Technology changes with time, but the fundamentals and recipes in photography remains. This article was first published in 2006, revised in 2018 and 2020
That round setting sun in the midst of fiery orange clouds sets the mood for a sunset shoot for the evening. This is the ideal case for any sunset lovers, which also made many avid photographers lined up their tripods for that moment in time.
However, most often than not, photographers are greeted with a big patch of glaring light instead of that perfect round orange sun. Some left with disappointment, some continue to shoot what they saw and got terrible results on their LCD screen. So rare that someone captured that round orange sun in the horizon, until someone tried a different angle by shooting a subject against the setting sun and hey presto, what resulted is a stunning silhouette.
Yes, here we are trying to see how best we can capitalize on the situation and turn it in our favour. This also makes you feel good, especially if you have spent lots of money and time going to exotic places in search for that great sunset shot. You would rather return with great silhouette shots in sunset rather than disappointing bright patches of light in the sky. Getting something done is better than getting nothing done.
Things to look out for if you want to shoot silhouettes:
- Distinctive subjects with clear outlines that make good silhouettes
- Any dramatic clouds, those puffy red-orange clouds
- Any stunning colours of the sky
The next thing to talk about is how to get it done.
- In Program(P), Aperture Priority(A), Shutter Priority(S) or Manual mode(M)?
- Fast or slow shutter speed?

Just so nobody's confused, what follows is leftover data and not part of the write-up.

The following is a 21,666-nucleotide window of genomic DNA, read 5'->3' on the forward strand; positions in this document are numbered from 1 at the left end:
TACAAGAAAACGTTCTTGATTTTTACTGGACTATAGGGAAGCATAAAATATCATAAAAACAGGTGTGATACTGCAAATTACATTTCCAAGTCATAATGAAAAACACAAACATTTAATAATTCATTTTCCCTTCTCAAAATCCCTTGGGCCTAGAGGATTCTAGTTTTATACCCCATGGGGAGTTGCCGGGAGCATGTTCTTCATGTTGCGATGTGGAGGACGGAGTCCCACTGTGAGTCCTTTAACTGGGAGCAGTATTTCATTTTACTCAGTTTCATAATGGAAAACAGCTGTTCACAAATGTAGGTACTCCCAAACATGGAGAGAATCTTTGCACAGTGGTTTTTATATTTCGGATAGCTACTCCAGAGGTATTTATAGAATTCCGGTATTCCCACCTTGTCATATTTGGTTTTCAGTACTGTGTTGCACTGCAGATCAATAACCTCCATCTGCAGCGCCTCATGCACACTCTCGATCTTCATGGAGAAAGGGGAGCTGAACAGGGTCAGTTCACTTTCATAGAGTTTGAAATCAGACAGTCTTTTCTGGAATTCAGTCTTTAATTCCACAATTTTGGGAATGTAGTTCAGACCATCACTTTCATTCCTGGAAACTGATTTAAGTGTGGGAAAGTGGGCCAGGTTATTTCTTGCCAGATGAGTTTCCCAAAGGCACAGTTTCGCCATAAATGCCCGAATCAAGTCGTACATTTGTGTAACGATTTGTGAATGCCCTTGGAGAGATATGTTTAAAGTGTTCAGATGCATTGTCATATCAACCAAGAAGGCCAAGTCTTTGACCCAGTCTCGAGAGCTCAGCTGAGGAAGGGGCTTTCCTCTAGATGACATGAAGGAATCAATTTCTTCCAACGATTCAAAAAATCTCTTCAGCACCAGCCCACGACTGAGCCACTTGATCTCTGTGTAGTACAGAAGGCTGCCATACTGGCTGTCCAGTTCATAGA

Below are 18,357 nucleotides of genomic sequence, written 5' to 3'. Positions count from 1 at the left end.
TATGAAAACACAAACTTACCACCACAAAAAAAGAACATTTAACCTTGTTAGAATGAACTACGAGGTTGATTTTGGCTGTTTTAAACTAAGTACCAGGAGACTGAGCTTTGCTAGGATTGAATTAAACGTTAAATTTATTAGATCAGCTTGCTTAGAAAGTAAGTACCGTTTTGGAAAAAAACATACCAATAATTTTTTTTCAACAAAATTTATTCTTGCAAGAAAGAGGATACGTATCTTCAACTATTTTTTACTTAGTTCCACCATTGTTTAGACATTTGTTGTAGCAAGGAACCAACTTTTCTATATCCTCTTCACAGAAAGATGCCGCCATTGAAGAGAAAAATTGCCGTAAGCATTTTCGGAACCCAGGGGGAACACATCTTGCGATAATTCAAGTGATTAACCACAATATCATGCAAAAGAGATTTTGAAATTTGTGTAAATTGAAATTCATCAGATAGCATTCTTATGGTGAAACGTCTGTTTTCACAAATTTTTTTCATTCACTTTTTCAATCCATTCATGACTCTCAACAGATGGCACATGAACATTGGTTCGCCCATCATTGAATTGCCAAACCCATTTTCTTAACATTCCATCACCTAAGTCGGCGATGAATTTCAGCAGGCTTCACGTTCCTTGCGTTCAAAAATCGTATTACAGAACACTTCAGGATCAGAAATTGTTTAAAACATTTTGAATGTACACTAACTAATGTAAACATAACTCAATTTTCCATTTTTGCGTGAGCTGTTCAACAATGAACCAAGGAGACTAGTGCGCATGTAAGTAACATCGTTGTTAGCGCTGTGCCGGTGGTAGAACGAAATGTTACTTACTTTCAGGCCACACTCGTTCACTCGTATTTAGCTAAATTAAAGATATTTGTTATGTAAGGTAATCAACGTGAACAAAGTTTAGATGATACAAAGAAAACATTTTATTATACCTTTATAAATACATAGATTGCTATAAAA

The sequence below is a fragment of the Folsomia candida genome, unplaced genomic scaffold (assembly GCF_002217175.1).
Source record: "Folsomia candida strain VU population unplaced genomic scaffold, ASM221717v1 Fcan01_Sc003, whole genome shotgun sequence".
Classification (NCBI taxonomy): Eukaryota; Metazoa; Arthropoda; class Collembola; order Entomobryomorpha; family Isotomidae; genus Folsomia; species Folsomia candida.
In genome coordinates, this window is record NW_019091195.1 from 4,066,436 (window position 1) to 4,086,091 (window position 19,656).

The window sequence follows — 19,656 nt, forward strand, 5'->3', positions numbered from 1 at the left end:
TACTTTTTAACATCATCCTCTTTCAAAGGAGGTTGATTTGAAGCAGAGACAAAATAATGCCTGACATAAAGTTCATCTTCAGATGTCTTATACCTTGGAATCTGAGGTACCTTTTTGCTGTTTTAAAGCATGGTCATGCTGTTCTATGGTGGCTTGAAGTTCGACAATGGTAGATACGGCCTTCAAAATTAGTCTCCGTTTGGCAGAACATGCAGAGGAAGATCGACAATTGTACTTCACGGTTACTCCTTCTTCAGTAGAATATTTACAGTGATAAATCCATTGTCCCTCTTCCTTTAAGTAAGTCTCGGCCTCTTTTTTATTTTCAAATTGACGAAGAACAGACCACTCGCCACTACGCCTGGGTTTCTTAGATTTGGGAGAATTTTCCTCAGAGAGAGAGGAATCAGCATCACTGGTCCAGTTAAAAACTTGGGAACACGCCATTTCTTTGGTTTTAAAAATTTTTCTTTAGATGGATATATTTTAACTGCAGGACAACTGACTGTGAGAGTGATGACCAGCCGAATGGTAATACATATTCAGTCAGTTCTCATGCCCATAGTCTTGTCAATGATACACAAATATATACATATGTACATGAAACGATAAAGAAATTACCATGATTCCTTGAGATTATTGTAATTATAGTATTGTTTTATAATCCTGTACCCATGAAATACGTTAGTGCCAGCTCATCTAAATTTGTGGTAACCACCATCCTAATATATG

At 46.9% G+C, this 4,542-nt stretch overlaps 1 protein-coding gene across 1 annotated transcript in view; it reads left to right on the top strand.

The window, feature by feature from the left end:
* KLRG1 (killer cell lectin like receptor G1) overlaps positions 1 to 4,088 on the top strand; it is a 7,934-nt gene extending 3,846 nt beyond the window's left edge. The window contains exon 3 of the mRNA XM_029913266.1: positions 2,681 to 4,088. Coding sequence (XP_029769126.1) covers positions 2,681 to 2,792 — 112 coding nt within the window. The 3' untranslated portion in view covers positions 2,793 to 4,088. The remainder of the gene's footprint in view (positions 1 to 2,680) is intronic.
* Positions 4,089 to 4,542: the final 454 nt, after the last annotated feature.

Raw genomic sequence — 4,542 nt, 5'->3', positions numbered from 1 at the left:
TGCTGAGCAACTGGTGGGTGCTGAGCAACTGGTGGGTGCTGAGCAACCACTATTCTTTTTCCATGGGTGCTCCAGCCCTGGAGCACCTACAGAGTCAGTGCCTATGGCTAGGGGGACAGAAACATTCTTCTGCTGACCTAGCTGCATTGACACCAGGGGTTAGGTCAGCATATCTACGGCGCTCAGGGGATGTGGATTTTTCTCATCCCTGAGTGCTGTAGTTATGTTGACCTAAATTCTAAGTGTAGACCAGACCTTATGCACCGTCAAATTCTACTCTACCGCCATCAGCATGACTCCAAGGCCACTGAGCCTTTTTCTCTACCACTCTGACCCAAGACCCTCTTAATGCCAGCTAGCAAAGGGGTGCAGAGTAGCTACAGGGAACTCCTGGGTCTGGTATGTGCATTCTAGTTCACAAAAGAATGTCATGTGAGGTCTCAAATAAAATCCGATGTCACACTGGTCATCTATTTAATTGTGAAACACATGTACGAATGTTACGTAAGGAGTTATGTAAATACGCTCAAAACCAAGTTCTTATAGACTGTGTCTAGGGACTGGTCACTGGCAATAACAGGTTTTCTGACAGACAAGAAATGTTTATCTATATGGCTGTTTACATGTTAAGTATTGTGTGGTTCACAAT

- High or low ISO?
These might be the questions that spin in your mind as you prepare yourself for the shot. For a start, by asking yourself whether you are shooting with or without the tripod will help answer your queries.
If you have a tripod and your silhouette subject is stationery, any shutter speed will get the job done. You can use the lowest ISO with a tripod, set your exposure mode to either P,A,S,M mode, and enjoy the shooting session. At A or M mode, you can even consider setting to a slightly smaller aperture like f8 or f11 to get a deeper depth of field with the tripod.
If you do not have a tripod and your silhouette subject is stationery, your main problem would probably be camera shake due to shutter speed slower than 1/(focal length), or slower than 1/15 if you have anti-shake lenses. In this case, you may have to consider using a higher ISO and also with a bigger aperture to get you a faster shutter speed to minimize camera shake.
So far, we are talking about stationery silhouette subjects. In the event of a non-stationery silhouette subject, you may have to set your ISO higher and a bigger aperture to get a shutter speed fast enough, ideally at least 1/125, to freeze the subject and minimize camera shake.
It is important to realize the difference between camera shake and subject shake. The culprit behind the 2 types of shakes is slow shutter speed. This should not be overlooked.
For the beginners, the following may help orientate you a little. If your viewfinder panel shows you:
- 125. f3.5 — It means you have a shutter speed of 1/125 of a second at aperture f3.5
- 15” f5.6 — It means you have a shutter speed of 15 seconds at aperture f5.6
However, is there anything wrong with camera shake or subject shake? Some photographers view camera shake and subject shake as part of the creativity process. True to some extent, but on a visual aspect, I think most of us can differentiate a “creative shake” and a “camera shake” with our knowledge of shutter speed. Let the public opinion decides.
Another thing is the White Balance. For good colour rendition, setting the White Balance to Daylight (Sun icon) will be the ideal choice. This is very critical especially if you want good colour. As for the colour space, you may consider setting it to sRGB instead of AdobeRGB, unless you are ready for massive adjustment of colours in the Photoshop software.
Last but not least, perhaps it is time that we put aside the stereotypical mindset about sunset. Must the sunset always have that orangey sky? From a light blue sky slowly turning orangey, closing to a dark blue twilight before the sun finally sets into the horizon which brings about a blanket black sky. This is the whole process of sunset!
With the above in mind, enjoy your shooting session in the evening, probably even from the window of your house if it overlooks the West direction where the sun sets.Views: 1619